WHO has added burnout to its international classification of diseases, giving it an ICD-11 code, the organization announced May 28. While WHO noted burnout is an occupational phenomenon and not a medical condition, it is notable that symptoms can affect health status.
The classification comes after a recent study quantified that physician burnout comes at an estimated annual cost of about $4.6 billion in the U.S. as a result of turnover and reduced clinical hours. Other recent studies have found that nearly half of physicians report at least one symptom of burnout. In the healthcare space, burnout can have a particularly negative effect, by impacting the quality of care and outcomes of patients that medical professionals serve.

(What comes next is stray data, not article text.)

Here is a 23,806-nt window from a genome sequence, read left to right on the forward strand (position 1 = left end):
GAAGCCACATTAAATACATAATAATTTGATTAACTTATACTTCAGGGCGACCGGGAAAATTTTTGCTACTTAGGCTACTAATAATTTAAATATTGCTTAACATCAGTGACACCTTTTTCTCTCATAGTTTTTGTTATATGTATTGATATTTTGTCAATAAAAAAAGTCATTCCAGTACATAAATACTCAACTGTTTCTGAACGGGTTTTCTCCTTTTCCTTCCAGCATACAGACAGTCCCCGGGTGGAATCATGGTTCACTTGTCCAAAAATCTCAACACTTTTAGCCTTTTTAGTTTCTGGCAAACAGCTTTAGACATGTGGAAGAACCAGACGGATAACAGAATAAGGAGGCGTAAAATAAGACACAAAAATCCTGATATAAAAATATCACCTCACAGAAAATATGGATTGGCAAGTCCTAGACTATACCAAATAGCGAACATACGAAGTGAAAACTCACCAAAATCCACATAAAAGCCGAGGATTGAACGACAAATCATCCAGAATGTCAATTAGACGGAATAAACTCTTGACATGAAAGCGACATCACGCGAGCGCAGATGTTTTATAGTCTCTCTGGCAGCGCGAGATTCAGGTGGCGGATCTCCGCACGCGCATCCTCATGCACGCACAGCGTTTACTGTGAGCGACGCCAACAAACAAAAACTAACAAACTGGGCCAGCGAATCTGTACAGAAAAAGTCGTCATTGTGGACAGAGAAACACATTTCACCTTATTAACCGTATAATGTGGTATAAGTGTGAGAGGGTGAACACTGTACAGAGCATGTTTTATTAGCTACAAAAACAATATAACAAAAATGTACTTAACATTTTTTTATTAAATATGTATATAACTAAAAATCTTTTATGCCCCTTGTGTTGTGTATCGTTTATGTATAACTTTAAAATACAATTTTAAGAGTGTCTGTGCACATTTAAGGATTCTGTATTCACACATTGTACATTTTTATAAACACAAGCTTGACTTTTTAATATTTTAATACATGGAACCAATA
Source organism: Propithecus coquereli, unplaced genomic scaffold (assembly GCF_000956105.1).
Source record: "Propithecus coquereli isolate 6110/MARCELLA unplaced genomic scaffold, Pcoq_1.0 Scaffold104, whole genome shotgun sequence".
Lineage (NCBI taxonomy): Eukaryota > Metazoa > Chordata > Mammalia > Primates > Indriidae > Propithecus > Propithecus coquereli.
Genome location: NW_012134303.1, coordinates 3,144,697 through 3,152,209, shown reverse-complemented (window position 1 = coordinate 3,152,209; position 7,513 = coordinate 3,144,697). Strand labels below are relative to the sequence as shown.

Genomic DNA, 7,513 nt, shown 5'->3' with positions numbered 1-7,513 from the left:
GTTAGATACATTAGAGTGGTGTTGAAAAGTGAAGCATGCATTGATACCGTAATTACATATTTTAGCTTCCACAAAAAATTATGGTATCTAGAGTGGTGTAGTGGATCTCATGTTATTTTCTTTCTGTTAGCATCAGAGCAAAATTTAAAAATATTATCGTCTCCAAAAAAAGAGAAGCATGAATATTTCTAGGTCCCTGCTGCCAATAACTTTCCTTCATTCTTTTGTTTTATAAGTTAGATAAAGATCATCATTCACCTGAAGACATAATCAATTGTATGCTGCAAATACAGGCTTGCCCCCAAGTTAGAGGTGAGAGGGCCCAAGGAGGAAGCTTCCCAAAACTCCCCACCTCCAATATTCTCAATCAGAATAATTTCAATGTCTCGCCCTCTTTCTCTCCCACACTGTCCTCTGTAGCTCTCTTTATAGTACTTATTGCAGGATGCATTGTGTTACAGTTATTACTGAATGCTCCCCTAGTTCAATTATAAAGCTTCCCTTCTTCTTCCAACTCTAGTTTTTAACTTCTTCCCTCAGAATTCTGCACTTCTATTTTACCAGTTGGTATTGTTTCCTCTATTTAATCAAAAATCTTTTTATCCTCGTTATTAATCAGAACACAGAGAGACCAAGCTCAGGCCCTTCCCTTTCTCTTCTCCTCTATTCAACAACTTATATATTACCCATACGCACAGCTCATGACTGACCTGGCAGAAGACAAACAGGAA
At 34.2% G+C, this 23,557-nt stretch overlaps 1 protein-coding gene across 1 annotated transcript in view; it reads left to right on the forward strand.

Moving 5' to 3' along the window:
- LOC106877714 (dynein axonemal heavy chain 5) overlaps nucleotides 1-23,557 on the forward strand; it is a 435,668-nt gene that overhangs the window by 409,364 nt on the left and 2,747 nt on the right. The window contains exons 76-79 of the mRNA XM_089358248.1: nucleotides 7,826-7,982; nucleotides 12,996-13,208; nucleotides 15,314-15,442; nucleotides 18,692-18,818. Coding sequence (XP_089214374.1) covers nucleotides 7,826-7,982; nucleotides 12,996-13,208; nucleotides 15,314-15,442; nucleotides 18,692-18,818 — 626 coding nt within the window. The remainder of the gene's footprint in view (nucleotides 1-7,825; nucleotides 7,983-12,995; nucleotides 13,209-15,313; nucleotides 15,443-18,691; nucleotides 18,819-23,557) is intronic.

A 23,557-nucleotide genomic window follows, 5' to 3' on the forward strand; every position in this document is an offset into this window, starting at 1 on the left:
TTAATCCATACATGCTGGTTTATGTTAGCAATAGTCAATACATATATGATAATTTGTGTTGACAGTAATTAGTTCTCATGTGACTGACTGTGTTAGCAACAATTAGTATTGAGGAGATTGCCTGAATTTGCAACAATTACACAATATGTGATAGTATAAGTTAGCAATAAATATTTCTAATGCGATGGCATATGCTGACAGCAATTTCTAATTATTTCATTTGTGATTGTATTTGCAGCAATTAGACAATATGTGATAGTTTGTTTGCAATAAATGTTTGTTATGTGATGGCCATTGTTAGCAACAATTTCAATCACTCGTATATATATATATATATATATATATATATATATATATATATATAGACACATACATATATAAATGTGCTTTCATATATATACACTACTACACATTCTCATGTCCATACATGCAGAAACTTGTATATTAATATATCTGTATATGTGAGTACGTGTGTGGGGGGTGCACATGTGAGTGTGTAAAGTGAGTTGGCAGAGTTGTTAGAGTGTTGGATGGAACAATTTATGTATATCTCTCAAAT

According to WHO, burnout is a syndrome caused by unmanageable, chronic workplace stress. It has three dimensions: feelings of energy depletion or exhaustion; increased mental distance from one’s job or feelings of negativism or cynicism; and reduced professional efficacy.
WHO is preparing to develop evidence-based guidelines on mental well-being in the workplace, the international association stated.
The issue of burnout in healthcare is so prevalent that many new companies and established organizations are taking on new initiatives to combat the symptoms long-term. One physician scheduling company is taking on a study to analyze one million physician shift hours to understand the root causes of burnout. Recently, the American Hospital Association released a playbook for healthcare organizations to tackle burnout in the industry, with step-by-step outlines for promising actions.